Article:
I’ve been spending a lot of time in the last month or so doing projects at work not statistics related, hence the lack of posts! In the interim, I had to do some serious research on handling datasets bigger than the last one I worked with (the one that kept threatening to max out my 8 gigs of RAM!). I kept trying to practice working with R packages like bigmemory and ffdf, but nothing was completely satisfying my need to be able to handle a big dataset with different data types in different columns. So, after reading up on different commercial stats packages, I determined that getting Statistica would be best for my supervisor and I (she’s insanely busy and wouldn’t have the time for the learning curve to learn Revolution R, if we were to buy that).
In speaking with my supervisor about Statistica, she mentioned that it can interface with R. So once we got our copies of Version 11 Advanced, I went ahead and learned how the interface works.
Setup/Installation: The setup and installation of the R integration was really annoying. There is a COM server application you have to download and install. You have to make sure you run the installation in administrator mode. Then you have to make sure that R is installed using administrator mode. You have to make sure you get the rscproxy package in R and that it is installed in the R Home directory that sits in your program files folder. It was quite a hassle. Statistica put a white paper on their website explaining the process.
Memory Usage: When you actively use the R integration in Statistica, take a look at your memory usage (I’m using a windows 7 computer for work). What you will notice is that any time you run an R function in statistica, the R connector program starts taking up more and more memory, representing the fact that data is being passed from Statistica to R to be processed. The upshot of this is that you should probably be careful how much data you’re passing to an R procedure from Statistica so that you don’t max out your memory.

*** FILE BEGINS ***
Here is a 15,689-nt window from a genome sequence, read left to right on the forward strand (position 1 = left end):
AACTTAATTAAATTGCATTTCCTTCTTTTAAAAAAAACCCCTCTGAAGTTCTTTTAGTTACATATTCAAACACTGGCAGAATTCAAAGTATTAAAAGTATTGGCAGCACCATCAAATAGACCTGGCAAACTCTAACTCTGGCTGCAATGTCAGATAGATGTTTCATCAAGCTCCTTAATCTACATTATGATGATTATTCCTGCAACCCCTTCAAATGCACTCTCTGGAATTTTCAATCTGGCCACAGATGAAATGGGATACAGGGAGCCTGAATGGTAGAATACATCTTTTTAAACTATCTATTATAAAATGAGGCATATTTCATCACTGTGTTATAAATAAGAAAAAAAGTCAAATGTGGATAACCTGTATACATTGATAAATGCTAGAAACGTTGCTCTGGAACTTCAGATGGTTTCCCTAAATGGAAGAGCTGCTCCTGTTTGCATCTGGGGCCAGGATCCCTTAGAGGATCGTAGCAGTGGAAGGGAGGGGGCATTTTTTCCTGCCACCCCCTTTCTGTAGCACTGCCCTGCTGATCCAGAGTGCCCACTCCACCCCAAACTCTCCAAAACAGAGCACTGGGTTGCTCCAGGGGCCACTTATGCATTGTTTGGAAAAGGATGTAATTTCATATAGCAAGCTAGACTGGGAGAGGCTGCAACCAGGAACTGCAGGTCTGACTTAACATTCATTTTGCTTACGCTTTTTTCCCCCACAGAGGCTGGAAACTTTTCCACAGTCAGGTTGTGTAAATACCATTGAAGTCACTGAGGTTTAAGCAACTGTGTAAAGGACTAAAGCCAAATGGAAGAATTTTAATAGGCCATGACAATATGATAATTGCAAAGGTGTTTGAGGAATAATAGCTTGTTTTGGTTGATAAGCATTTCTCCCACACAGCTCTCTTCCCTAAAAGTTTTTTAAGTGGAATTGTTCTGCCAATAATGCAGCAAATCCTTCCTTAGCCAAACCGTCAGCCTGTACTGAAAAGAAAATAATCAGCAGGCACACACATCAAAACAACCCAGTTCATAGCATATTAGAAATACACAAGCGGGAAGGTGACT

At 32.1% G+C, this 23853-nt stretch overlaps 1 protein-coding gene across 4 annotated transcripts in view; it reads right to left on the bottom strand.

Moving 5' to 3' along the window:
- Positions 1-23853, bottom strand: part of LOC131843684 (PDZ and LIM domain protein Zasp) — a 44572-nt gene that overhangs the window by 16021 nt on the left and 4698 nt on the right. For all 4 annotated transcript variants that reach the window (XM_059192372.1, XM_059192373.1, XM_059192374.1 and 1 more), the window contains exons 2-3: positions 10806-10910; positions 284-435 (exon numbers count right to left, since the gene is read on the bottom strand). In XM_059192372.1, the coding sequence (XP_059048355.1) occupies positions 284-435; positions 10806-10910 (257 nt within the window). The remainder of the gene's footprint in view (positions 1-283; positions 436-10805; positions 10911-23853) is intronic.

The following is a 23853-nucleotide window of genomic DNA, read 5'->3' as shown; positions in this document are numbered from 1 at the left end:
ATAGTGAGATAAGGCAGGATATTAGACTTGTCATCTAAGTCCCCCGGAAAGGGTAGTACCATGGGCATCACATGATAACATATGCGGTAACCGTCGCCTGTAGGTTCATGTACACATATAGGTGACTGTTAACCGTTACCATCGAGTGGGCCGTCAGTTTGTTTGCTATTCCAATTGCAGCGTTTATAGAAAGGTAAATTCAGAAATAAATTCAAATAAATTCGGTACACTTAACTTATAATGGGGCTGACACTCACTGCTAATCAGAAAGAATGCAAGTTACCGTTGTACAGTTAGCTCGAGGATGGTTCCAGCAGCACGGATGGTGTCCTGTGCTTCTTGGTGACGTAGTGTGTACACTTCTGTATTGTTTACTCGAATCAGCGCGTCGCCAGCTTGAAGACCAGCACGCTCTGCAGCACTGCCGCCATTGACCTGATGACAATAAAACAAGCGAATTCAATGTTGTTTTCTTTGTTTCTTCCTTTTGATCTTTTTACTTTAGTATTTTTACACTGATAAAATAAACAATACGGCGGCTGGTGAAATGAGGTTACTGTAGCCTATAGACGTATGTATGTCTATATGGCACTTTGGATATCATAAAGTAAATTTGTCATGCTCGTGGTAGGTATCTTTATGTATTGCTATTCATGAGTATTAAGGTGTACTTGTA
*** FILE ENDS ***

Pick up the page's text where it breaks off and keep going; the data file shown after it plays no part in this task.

Syntax: Check out the screenshot below. Typing in R syntax into Statistica is, thankfully, pretty easy. As you can see in the screenshot, if you want to access the active dataset to do something with it, you treat it as a dataframe labelled ActiveDataSet, and then you can use the $ sign and type the variable name of your statistica dataset like you would with R. The only catch seems to be variables with spaces in them. So for those variables it seems that you have to resort to referring to them by their column numbers, instead of name.
Functionality: So far, it looks like data only flows from the Statistica spreadsheet, to R, back to the Statistica report output, or a new Statistica spreadsheet. It would be nice if I could modify data from R within a spreadsheet, but that seems to be out of the question.
Main advantage: Being a commercial product, the good folks at Statsoft aren’t just going to give you the product with all of the statistical procedures they came up with for free. For example, since I now have Statistica Advanced, it does allow me to do some cool multivariate procedures, but I can’t generate random forests unless I get Statistica Data Miner. The advantage that the R integration brings then, is allowing me to have advanced statistical procedures, like Random Forests, or even graphing abilities like ggplot2, without having to pay extra. I show an example of having used a random forest procedure in Statistica using R in the screenshot above.